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Diagnostic value of renal parenchymal density difference on unenhanced helical computed tomography scan in acutely obstructing ureteral stone disease

Diagnostic value of renal parenchymal density difference on unenhanced helical computed tomography scan in acutely obstructing ureteral stone disease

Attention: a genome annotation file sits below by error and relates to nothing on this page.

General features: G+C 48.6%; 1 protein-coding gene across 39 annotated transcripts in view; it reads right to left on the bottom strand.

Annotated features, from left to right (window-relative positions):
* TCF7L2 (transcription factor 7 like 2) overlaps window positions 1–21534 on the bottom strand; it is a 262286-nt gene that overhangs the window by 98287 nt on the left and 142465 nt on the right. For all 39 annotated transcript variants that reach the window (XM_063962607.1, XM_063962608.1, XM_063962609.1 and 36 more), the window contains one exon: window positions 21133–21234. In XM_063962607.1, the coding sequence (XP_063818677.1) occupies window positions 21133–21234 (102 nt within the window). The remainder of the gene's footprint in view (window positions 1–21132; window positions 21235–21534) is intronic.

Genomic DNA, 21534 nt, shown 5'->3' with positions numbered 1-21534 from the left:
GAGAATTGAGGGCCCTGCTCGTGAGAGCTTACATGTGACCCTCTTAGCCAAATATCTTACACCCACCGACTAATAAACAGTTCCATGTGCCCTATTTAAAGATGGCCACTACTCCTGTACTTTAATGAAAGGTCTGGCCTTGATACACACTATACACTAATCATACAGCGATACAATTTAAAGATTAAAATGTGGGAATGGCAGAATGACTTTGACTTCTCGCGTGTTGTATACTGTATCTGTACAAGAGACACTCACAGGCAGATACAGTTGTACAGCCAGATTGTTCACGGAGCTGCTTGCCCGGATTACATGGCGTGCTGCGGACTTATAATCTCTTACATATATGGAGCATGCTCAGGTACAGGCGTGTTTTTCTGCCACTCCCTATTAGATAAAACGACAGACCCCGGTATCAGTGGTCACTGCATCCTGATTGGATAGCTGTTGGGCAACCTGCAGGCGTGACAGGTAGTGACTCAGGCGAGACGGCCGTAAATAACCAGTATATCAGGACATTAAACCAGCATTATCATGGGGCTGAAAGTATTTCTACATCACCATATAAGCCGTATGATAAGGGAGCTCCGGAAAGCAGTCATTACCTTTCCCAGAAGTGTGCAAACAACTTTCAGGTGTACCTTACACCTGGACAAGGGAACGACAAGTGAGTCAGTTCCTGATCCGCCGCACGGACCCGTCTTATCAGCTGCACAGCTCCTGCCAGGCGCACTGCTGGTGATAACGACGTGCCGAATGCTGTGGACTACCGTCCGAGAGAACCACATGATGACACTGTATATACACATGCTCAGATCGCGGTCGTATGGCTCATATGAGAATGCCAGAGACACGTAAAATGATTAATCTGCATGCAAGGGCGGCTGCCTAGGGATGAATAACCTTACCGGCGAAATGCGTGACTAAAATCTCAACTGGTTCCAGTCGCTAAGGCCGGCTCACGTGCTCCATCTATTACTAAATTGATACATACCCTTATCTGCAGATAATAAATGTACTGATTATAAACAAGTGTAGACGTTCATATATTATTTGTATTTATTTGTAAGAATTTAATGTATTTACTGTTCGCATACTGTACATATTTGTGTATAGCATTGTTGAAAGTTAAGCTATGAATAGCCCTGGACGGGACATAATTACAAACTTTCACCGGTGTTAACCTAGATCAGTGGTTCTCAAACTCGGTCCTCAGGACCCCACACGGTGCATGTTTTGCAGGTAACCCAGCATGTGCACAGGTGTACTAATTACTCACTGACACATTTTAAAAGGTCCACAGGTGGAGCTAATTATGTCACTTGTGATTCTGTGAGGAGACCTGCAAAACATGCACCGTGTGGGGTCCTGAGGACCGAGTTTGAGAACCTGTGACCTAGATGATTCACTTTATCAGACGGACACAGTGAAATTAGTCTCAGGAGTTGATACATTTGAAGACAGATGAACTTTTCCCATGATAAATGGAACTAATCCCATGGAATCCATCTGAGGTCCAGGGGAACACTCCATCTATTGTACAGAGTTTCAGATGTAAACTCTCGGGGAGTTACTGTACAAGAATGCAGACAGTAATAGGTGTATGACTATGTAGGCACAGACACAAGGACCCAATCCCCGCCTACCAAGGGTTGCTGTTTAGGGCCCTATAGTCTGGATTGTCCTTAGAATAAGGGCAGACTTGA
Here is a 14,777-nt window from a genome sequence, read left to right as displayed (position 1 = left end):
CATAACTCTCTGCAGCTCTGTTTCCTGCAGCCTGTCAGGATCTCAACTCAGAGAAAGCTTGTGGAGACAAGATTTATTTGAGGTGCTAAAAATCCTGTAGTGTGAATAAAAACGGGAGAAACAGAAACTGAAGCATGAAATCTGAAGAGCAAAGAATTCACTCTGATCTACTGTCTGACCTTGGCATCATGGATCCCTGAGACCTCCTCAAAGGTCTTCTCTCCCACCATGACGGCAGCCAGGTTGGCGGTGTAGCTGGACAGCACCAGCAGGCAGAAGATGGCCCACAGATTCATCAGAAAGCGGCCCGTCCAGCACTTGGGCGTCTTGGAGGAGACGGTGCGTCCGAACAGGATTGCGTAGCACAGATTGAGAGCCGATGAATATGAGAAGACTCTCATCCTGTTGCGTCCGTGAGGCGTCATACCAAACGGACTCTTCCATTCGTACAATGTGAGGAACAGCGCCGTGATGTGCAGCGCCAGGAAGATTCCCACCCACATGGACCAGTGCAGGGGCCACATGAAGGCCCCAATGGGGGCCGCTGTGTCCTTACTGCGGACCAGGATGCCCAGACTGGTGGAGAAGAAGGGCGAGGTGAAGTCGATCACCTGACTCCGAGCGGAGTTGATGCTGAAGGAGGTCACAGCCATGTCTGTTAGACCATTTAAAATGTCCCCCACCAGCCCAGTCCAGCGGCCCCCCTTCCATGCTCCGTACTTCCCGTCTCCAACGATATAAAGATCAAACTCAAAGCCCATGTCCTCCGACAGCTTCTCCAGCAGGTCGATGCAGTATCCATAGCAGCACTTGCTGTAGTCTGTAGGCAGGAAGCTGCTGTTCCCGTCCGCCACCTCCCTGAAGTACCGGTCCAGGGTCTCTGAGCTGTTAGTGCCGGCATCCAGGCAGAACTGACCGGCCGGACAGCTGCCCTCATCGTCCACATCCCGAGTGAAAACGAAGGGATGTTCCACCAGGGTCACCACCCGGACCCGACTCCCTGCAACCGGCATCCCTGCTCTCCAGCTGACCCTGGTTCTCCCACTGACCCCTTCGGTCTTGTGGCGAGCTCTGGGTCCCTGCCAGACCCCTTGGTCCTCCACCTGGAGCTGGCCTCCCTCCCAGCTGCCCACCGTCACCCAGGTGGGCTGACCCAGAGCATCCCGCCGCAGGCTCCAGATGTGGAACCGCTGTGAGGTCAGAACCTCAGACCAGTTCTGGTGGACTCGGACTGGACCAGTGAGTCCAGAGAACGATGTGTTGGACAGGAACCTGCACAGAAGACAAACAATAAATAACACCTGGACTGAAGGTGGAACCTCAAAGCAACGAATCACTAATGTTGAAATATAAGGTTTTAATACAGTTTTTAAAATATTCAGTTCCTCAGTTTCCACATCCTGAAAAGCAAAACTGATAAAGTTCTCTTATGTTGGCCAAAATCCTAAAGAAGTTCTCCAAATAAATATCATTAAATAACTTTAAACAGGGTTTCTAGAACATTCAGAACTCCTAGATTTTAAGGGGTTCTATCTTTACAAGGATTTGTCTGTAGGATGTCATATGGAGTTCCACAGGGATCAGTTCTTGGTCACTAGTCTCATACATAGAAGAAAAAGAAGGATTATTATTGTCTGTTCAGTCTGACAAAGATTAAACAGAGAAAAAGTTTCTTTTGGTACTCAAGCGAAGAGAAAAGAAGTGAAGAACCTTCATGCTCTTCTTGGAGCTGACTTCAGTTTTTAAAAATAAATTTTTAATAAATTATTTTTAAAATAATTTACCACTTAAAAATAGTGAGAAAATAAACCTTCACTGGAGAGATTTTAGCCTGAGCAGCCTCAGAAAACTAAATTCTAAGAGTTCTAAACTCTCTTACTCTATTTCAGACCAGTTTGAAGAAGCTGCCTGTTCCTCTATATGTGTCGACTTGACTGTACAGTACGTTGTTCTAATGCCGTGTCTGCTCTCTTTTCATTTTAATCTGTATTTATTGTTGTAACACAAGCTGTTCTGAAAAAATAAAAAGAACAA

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  DIAGNOSTIC VALUE OF RENAL PARENCHYMAL DENSITY DIFFERENCE ON UNENHANCED HELICAL COMPUTEDTOMOGRAPHY SCAN IN ACUTELY OBSTRUCTINGURETERAL STONE DISEASE CANER O¨ZER, ESIN YENCILEK, F. DEMIR APAYDIN, MELTEM NASS DUCE, ALTAN YILDIZ,ERIM ERDEM, ARZU KANIK,  AND  SELAHITTIN C¸AYAN  ABSTRACT Objectives.  To evaluate the diagnostic value of the renal parenchymal density difference, detected usingunenhanced helical computed tomography, as a secondary sign of acute obstruction due to a ureteral stone. Methods.  Fifty-five patients with acute flank pain, in whom a ureteral stone was detected on the symp-tomatic side using unenhanced helical computed tomography, and 22 control subjects with no urinary stonedisease were included in this prospective study. Computed tomography was performed, starting from theupper poles of the kidneys down to the base of the urinary bladder. The renal parenchymal density wasmeasured in the upper, middle, and lower portions of each kidney, and a mean value was calculated. Thedifference between the mean values of the two kidneys was used to predict the presence of an acutelyobstructing ureteral stone. Results.  In 49 patients with a ureteral stone (89.1%), the difference between the parenchymal densities of the obstructed and nonobstructed kidneys was 5 Hounsfield units (HU) or greater and was lower on theobstructed side. In the remaining 6 patients (10.9%), the density difference was less than 5 HU but was stilllower on the obstructed side. All subjects in the control group had a density difference of less than 5 HU. A renal parenchymal density difference of 5.0 HU or greater had 89.1% sensitivity, 100% specificity, 100%positive predictive value, 85.7% negative predictive value, and 93.4% accuracy in predicting the presenceof an acute obstructing ureteral stone. Conclusions.  These data suggest that the renal parenchymal density difference may be a valuable second-ary sign of acute obstructing ureteral stone disease.  UROLOGY  64:  223–227, 2004. © 2004 Elsevier Inc. A cute flank pain is a common abdominal emer-gency. Several recent studies have shown thatunenhancedhelicalcomputedtomography(CT)isa safe, rapid, useful, and highly accurate techniquein the evaluation of patients with acute flank pain,sparing the patients the risk or discomfort associ-atedwithintravenouscontrastmedia. 1–4 Thistech-nique has a sensitivity of 95%, specificity of 98%,and accuracy of 97% for the diagnosis of ureteralstone disease. 5 The stones can be visualized di-rectly on CT most of the time. However, if a stoneisnotreadilyidentified,secondaryCTsignsofure-teralobstructioncanbeimportantdiagnosticcluesfor the presence of stone disease. The secondarysigns of ureterolithiasis consist of hydroureter(67% to 92%), hydronephrosis (69% to 86%), per-inephric stranding (65% to 83%), ipsilateralnephromegaly(69%),andvisibleureteralwallsur-roundingthecalculus,theso-calledtissue-rimsign(69%). These signs have been reported to havehigh sensitivity, specificity, positive and negativepredictive values, and accuracy in predicting ure-teral stone disease. 2,6,7 The difference in the renal parenchymal densitybetweentheacutelyobstructedandnonobstructedkidneyhasbeensuggestedasanadditionalsecond-arysignandhasrecentlybeendescribed. 8 Thepur-pose of this study was to investigate whether therenal parenchymal density difference can be a reli- From the Departments of Radiology, Urology, and Biostatistics,Mersin University Faculty of Medicine, Mersin, TurkeyReprint requests: Caner O¨ zer, M.D., Department of Radiology,Mersin U ¨ niversitesi Tıp Faku¨ltesi Hastanesi, I ˙hsaniye Mah., 123Cad., 4931 Sok, Mersin TR-33079, TurkeySubmitted:January22,2004,accepted(withrevisions):March16, 2004  ADULT UROLOGY  © 2004 E LSEVIER   I NC . 0090-4295/04/$30.00  ALL RIGHTS RESERVED  doi:10.1016/j.urology.2004.03.058  223  able secondary sign of acute obstruction due toureteral stone disease. MATERIAL AND METHODS From April 2002 to August 2003, patients with a clinicalsuspicion of an acutely obstructing ureteral stone were exam-ined with unenhanced helical CT, and the findings were eval-uated prospectively. Patients with a condition that mightasymmetrically affect one kidney, such as sarcoidosis, renalcarcinoma, or a history of surgery or radiotherapy were ex-cluded. A total of 55 patients (40 men and 15 women), inwhom a ureteral stone was detected on the symptomatic side,constituted the study group. The mean age was 41.8 years(range 8 to 74). Twenty-two subjects, who had been admittedto the emergency department and eventually diagnosed withacute appendicitis, acute cholecystitis, or acute pancreatitis,servedasthecontrolgroup.Noneofthesubjectsinthecontrolgroup had urinary complaints.HelicalCTexaminationswereperformedwiththeSomatomAR Star 40 scanner (Siemens Medical Systems, Erlangen, Ger-many) using 5-mm collimation, an incremental table speed of 5 mm/s, pitch of 1, 130 kVp, and 80 mA. The data were ac-quiredfromthetopofthekidneystothebottomofthebladderduring two or three breath holds, without using intravenousor oral contrast media. All images were evaluated at a soft-tissue setting with window width of 300 Hounsfield units(HU) and window level of 40 HU. The scans were examinedforurinarystonedisease,aswellasforanyotherextra-urinaryabnormality. Then the parenchymal densities of both kidneyswere measured. The measurements were performed from theupper poles, middle portions, and lower poles of each kidney,sparing the renal sinus complex and using the same region of interest value (area 0.4 cm 2 ). After obtaining the mean paren-chymal density of each kidney, the density difference betweenthe obstructed and nonobstructed kidney was calculated.The patients were informed about the procedure before theexamination and all provided written informed consent. Thesame radiologists performed the examinations, measure-ments, and interpretations.The statistical analyses were performed using the indepen-dent sample  t  test to compare the renal parenchymal densitydifferences of the two kidneys between the study and controlgroups. The paired  t  test was also used to compare the renalparenchymal density differences of the two kidneys of thesamepatientinbothgroups.Thereceiveroperatingcharacter-isticcurvewasusedtoshowthepredictiveperformanceoftheabsolute values of the renal parenchymal density differences.The sensitivity, specificity, positive and negative predictivevalues, and accuracy of the parenchymal density differencebetween the obstructed and nonobstructed kidneys of the twogroups were calculated. The parenchymal density values aregiven as the mean  the standard deviation. RESULTS The descriptive statistics of this study are givenin Table I. The mean renal parenchymal density difference is given as the average of the right andleftkidneysofthecontrolgroup.Inpatientswithaureteral stone, the mean parenchymal density of the obstructed kidneys was 27.7  2.9 HU (range18.3 to 32.6) and that of the nonobstructed kid-neys was 34.4  2.5 HU (range 28.3 to 38.9). Themean renal parenchymal density difference be-tween the obstructed and nonobstructed kidneywas6.7HU(range0.6to13.2HU).Thisdifferencewas statistically significant ( P  0.0001). The pa-renchymal density of the obstructed kidney wasalways lower than that of the nonobstructed kid-ney. In 49 (89.1%) of 55 patients with ureteralstone disease, the difference between the paren-chymal densities was 5 HU or more (Fig. 1), al- though the difference was less than 5 HU in 6 pa-tients (10.1%).The mean parenchymal density of the right andleft kidneys of the control group was 33.9    2.7HU (range 27.2 to 38.1) and 34.0  2.9 HU (range27.9to38.1),respectively,withtheaverage34.0  2.7 HU (range 27.2 to 38.1). The renal parenchy-mal density difference was 0.7 HU (range 0.1 to1.5;Fig.2).Thedifferencewasnotstatisticallysig-nificant ( P  0.506).Themeanrenalparenchymaldensitiesoftheob-structed kidneys, nonobstructed kidneys, and kid-neysofthecontrolgrouparepresentedinFigure3.The difference in the parenchymal densities be-tween the obstructed kidneys and the kidneys in  TABLE I.  Descriptive statistics of renal parenchymal densities Group n MeanStandardDeviation95% ConfidenceInterval for Mean Minimum Maximum Controls 22 34.0 2.7 32.8–35.2 27.20 38.13Nonobstructed 55 34.4 2.5 33.7–35.1 28.30 38.90Obstructed 55 27.7 2.9 26.9–28.5 18.30 32.60 FIGURE 1.  Axial unenhanced helical CT scan obtainedat middle portion of kidneys of 52-year old patient with left proximal ureteral stone. Attenuation of right and left  kidney 36.7 HU and 27.0 HU, respectively. Nephro- megaly,perinephricstranding,andhydronephrosisalso seen on left side. 224  UROLOGY 64  (2), 2004  the control group was statistically significant ( P  0.0001). However, no statistically significant dif-ference was found in the parenchymal densitiesbetween the nonobstructed kidneys of the patientsand the kidneys in the control group ( P  0.523).The receiver operating characteristic curve anal-ysis showed that the renal parenchymal densitydifferencehadhighaccuracy(areaunderthecurve0.995,  P  0.0001; Fig. 4). The overall statisticalanalysis revealed that, with a cutoff value of 5 HU,the renal parenchymal density difference had asensitivity of 89.1%, specificity of 100%, positivepredictivevalueof100%,negativepredictivevalueof 85.7%, and accuracy of 93.4% in predicting thepresence of an acute obstructing ureteral stone. COMMENT Secondary CT signs of ureteral obstruction areoftenpresentandusefulincasesinwhichastoneisnot readily identified. 3 The results of the presentstudy have shown that the renal parenchymal den-sity difference might be an additional and compli-mentary sign to the previously accepted ones. Thisnew sign was first suggested by Georgidas  et al. 8 Itis based on the anatomic changes that occur in therenal parenchyma in the presence of acute uret-erolithiasis. The physiologic adaptation process of a kidney that is subjected to acute obstruction isthe reason for these anatomic changes. Whenacutely obstructed, the kidney responds to the in-creased ureteral pressure by the diffusion of urinetotherenalinterstitiumthroughseveralpathways,including pyelosinus, pyelotubular, pyelolymphatic,and pyelovenous back flow mechanisms. 1,9–14 Thedensity difference between the renal parenchymaof an obstructed and nonobstructed kidney is theresultofthisacuteadaptationanddefensivemech-anism and is reported to occur more frequentlywith acute and complete obstruction than with in-complete obstruction. 13 In our study, the diagnostic value of the renalparenchymaldensitydifferenceasasecondarysignof calculus-induced acute ureteral obstruction wasassessed. In the patients with an acutely obstruct-ing ureteral stone, the renal parenchymal densityof the symptomatic side was always less than thatof the asymptomatic side. This difference, with acutoff value of 5 HU, was statistically significant in49patients(89.1%)andwasnotstatisticallysignif-icant in 6 (10.9%). This nonstatistically significantdifferenceinthe6patientscouldhavebeenaresultof either the timing of the examination or individ-ual differences among the patients. In the study byVaranelli  et al., 13 all secondary CT signs of ureteral FIGURE 2.  Axial unenhanced helical CT scan of 32- year old patient from the control group with final diag- nosis of acute appendicitis. Parenchymal densities of  kidneys were not significantly different (36.2 HU on right and 35.2 HU on left). FIGURE 3.  Mean renal parenchymal densities of ob- structed kidneys, nonobstructed kidneys, and kidneysof control group. FIGURE 4.  Receiver operating characteristic curve of  renal parenchymal density differences for obstructed kidneys. UROLOGY  64  (2), 2004  225  obstruction, except for nephromegaly, showed astatistically significant increase in frequency as theduration of flank pain increased. Additional stud-ies, especially concerning the time between the ex-amination and the beginning of flank pain, areneeded to explain this controversy.Acute ureteral obstruction is not the only reasonfor the density difference between kidneys. In ad-dition to obstructive conditions, nonobstructiveconditions, such as acute pyelonephritis and renalvein thrombosis, can also result in decreased renalparenchymaldensity.Moreimportantly,arecentlypassed calculus must be considered in the evalua-tion of patients with a statistically significant den-sity difference if a calculus cannot be demonstrat-ed. 8 No such patient was encountered in our studygroup.Our study was the second study to assess thediagnostic value of renal parenchymal differencesin obstructed and nonobstructed kidneys after thestudyofGeorgidas et al. 8 Thefindingsweresimilarinbothstudies.However,becauseourstudygroupwas larger, we were also able to evaluate the sensi-tivity and specificity. In the control group, no sta-tistically significant difference (less than 5 HU)was found between the parenchymal densities of the kidneys. Therefore, the specificity and positivepredictive value were both 100%. However, thesensitivity and negative predictive value were rela-tively low because of the false-negative results duetothecutoffvalueof5HUorgreater.Toovercomethisproblem,alowercutoffvalue(eg,3HU)couldbe selected. However, in that case, the false-posi-tiveresultswouldincrease,negativelyaffectingthespecificity and positive predictive value. CONCLUSIONS The results of this study suggest that a renal pa-renchymal density difference of 5 HU or greatercan be a useful secondary sign to differentiate thecause of an acutely obstructed kidney from thenonobstructedone.Inaminorityofpatientswithaureteral stone, in whom the renal parenchymaldensitydifferenceislessthan5HU,combiningthissign with other secondary signs may be helpful toovercome this handicap. REFERENCES1. Boridy IC, Kawashima A, Goldman SM,  et al:  Acuteureterolithiasis: nonenhanced helical CT findings of peri-nephricedemaforpredictionofdegreeofureteralobstruction.Radiology  213:  663–667, 1999.2. Katz DS, Lane MJ, and Sommer FG: Unenhanced heli-cal CT of ureteral stones: incidence of associated urinary tractfindings. AJR Am J Roentgenol  166:  1319–1322, 1996.3. Smith RC, Verga M, McCarty SM,  et al:  Diagnosis of acute flank pain: value of unenhanced helical CT. AJR Am JRoentgenol  166:  97–101, 1996.4. Yilmaz S, Sindel T, Arslan G,  et al:  Renal colic: compar-ison of spiral CT, US and IVU in the detection of ureteralcalculi. Eur Radiol  8:  212–217, 1998.5. Smith RC, Dalrymple NC, and Neitlich J: Noncontrasthelical CT in the evaluation of acute flank pain. Abdom Imag-ing  23:  10–16, 1998.6. Lanoue MZ, and Mindell HJ: The use of unenhancedhelical CT to evaluate suspected renal colic. AJR Am J Roent-genol  169:  1579–1584, 1997.7. Smith RC, Verga M, Dalrymple N,  et al:  Acute ureteralobstruction: value of secondary signs on helical unenhancedCT. AJR Am J Roentgenol  167:  1109–1113, 1996.8. Georgidas CS, Moore CJ, and Smith DP: Differences of renal parenchymal attenuation for acutely obstructed and un-obstructed kidneys on unenhanced helical CT: a useful sec-ondary sign? AJR Am J Roentgenol  176:  965–968, 2001.9. Gillenwater JY: The pathophysiology of urinary tractobstruction, in Walsh PC, Retik AB, Stamey TA,  et al  (Eds): Campbell’s Urology , 6th ed. Philadelphia, WB Saunders, 1992,vol 1, pp 499–532.10. Rose JG, and Gillenwater JY: Pathophysiology of ure-teral obstruction. Am J Physiol  225:  830–837, 1973.11. Smith RC, Levine J, and Rosenfield AT: Helical CT of urinary tract stones epidemiology, srcin, pathophysiology,diagnosis, and management. Radiol Clin North Am  37:  911–952, 1999.12. Takahashi N, Kawashima A, Ernst RD,  et al:  Ureteroli-thiasis: can clinical outcome be predicted with unenhancedhelical CT? Radiology  208:  97–102, 1998.13. Varanelli MJ, Coll DM, Levine JA,  et al:  Relationshipbetween duration of pain and secondary signs of the urinarytract on unenhanced helical CT. AJR Am J Roentgenol  177: 325–330, 2001.14. Vaughan ED, Shenasky JH, and Gillenwater JY: Mech-anism of acute hemodynamic response to ureteral occlusion.Invest Urol  9:  109–118, 1971.EDITORIAL COMMENTNoncontrast enhanced helical CT scanning will detect uri-nary tract stones in roughly 95% to 98% of patients who havethem. 1,2 Making an accurate diagnosis in the remaining 2% to5% of patients with undetected urinary tract stones representsa diagnostic challenge. In these uncommon cases, urologistsand radiologists must rely on “secondary” signs of ureteralobstruction. Historically, these signs have included hydrone-phrosis, hydroureter, unilateral renal enlargement, perineph-ric stranding, periureteral stranding, and the ureteral tissuerim sign. Of these signs, however, only hydronephrosis andhydroureter occur with relative frequency (70% to 90% of cases) and, hence, have a reasonably high sensitivity. 3 Theother signs occur with less frequency and are, therefore, onlyhelpful if they are present (high specificity but low sensitiv-ity).The authors should be commended for confirming the va-lidity of, perhaps, the most sensitive, as well as specific, sec-ondary sign for acute ureteral obstruction, a renal parenchy-maldensitydifferenceofmorethan5HUonnonenhancedCT(sensitivity 89.1% and specificity 100%). This concept wassrcinally described by Georgidas  et al. 4 who studied 92 pa-tients with a presumptive diagnosis of acute renal colic andwhohadundergonehelicalCTastheirprimaryimagingstudy.Of this group, 30 patients (33%) had an obstructive ureteralcalculus and 62 patients (67%) had no visible stone. Of thepatients with an obstructing stone, all but one had lower den-sities in the obstructed kidney compared with the nonob-structed kidney, with an average difference in attenuation of 14.5  10 HU. Furthermore, in the 25% of patients who un-derwent additional imaging studies because of the nonvisual- 226  UROLOGY 64  (2), 2004